Records suggest that she was incredibly successful in this endeavor.  Upon the age of legal majority in 1746, George Mason came into full responsibility for thousands of acres spanning Virginia from the Northern Neck into modern Fairfax County, as well as land in Charles County, Maryland.  This includes the property at Stump Neck where they are believed to have resided at the death of George Mason III.

Records are slim again until 1760, when Ann Thomson Mason drew up her will, and edited it in November of 1762, shortly before she died.  Ann appointed her friend and relation, the Reverend John Moncure, as her executor.  He produced her will in court in December 1762.  Contrary to popular belief, women could indeed own property in the 18th century, and Ann Thomson Mason was one of those fortunates.

She left her "land lying on Goose Creek in Charles County' in Maryland" to George Mason IV, and to a favored nephew, "five hundred acres of land lying in Loudoun County."  Most of the other bequests were for smaller items, "silver salvers," the "stock of horses, cattle, sheep and hogs," and "my ring and castors, two salts [and] my soop spoons."

Misfortune had again greeted this stoic 18th century matriarch in 1751 with the death of her daughter Mary Mason Selden.  Ann left a number of items to her grandchildren of that line, including household goods, slaves and livestock.  The most touching bequest to those children was this:

"It is my will and desire that my cousin Frances Moncure, the wife of John Moncure, Clerk, take care of my daughter Mary Thomson Selden's picture now in my hall and give it to my grandson Samuel Selden when he comes of age, but if he should die before he becomes of age that then it be given to my granddaughter Mary Selden."

Ann Thomson Mason was 62 years old when she died on November 13, 1762.

Rowland, Kate Mason. The Life of George Mason. 

Thursday, November 7, 2013

A New Future for a New Gunston Hall

In 2012, the Board of Regents of Gunston Hall initiated a planning process designed to articulate strategies necessary for the advancement of Gunston Hall over the next five years.  Led by a committee of Regents, this process also included the participation, involvement, and input of a diverse group of volunteers, neighbors, community leaders, political figures, subject matter experts, partners, and representatives of the staff team.  The Strategic Planning Committee sought this broad constituency as part of a renewed organization-wide commitment to engagement and the energy, insight, and inspiration provided by these supporters informed and shaped the resulting Plan in significant ways.  Accordingly, on behalf of the Regents, I am honored and pleased to thank all those who participated in development of the Plan. The Plan’s richness, breath, and scope would not have been possible without these dedicated individuals; thank you!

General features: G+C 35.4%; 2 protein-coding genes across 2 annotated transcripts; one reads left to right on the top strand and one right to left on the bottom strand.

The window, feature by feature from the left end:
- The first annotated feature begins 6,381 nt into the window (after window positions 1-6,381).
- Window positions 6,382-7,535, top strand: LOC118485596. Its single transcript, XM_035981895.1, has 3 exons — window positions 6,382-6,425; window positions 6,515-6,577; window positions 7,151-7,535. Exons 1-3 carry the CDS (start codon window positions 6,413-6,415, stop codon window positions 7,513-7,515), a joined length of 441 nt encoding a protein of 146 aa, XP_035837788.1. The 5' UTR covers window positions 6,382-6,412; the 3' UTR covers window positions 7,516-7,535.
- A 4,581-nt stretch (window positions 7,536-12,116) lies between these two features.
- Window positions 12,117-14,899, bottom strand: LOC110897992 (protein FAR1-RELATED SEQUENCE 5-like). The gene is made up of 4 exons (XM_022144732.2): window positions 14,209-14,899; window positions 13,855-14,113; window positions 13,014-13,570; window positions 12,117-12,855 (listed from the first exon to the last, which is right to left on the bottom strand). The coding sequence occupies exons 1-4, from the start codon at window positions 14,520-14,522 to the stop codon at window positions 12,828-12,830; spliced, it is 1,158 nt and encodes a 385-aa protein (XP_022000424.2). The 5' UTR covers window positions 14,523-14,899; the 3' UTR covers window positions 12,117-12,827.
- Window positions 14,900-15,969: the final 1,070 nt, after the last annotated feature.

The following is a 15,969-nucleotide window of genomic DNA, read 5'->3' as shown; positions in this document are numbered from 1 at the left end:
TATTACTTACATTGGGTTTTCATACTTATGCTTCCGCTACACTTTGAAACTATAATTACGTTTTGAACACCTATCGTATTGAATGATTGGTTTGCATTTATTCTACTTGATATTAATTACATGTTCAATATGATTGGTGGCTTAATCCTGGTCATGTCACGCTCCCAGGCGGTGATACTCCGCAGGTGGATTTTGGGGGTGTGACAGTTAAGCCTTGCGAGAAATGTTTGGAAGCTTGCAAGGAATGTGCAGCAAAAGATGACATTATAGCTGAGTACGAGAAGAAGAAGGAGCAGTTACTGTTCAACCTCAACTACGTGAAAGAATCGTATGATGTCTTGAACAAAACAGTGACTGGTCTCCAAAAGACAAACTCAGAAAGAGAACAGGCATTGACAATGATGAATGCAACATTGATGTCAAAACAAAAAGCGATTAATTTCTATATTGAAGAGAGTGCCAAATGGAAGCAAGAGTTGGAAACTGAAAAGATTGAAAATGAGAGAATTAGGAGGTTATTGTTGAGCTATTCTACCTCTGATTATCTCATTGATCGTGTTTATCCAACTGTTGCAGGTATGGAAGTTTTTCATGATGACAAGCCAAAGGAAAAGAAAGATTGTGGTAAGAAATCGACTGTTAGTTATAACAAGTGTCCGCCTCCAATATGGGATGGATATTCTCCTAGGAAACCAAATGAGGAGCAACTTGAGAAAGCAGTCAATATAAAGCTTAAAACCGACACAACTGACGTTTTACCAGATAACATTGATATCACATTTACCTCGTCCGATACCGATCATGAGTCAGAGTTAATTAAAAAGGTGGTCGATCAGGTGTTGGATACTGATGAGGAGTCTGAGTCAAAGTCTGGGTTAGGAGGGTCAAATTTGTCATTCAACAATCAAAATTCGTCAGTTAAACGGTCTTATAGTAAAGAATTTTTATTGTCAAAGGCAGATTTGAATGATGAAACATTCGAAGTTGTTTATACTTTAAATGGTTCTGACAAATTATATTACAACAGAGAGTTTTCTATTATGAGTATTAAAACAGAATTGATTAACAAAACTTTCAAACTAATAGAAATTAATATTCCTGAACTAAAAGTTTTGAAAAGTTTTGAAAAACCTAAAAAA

The Board of Regents of Gunston Hall adopted the Strategic Plan during their October meeting and I am excited to publically share key aspects of this Plan in our Blog.  Specifically, the Plan articulates the following:


That both George Mason and Gunston Hall achieve broader national recognition, George Mason for the significance of his unique contributions to the universal cause of human rights and Gunston Hall as a premier historic site, for the purpose of increasing the knowledge and understanding of those we serve.


To utilize fully the physical and scholarly resources of Gunston Hall to stimulate continuing public exploration of democratic ideals as first presented by George Mason in the 1776 Virginia Declaration of Rights.


1.       Integrity                                                5.    Creativity
2.       Accessibility                                         6.    Collaboration
3.       Authenticity                                          7.    Initiative
4.       Service                                                 8.    Leadership


1.       We will facilitate a dynamic learning environment.
2.       We will keep George Mason and his work central to our programs.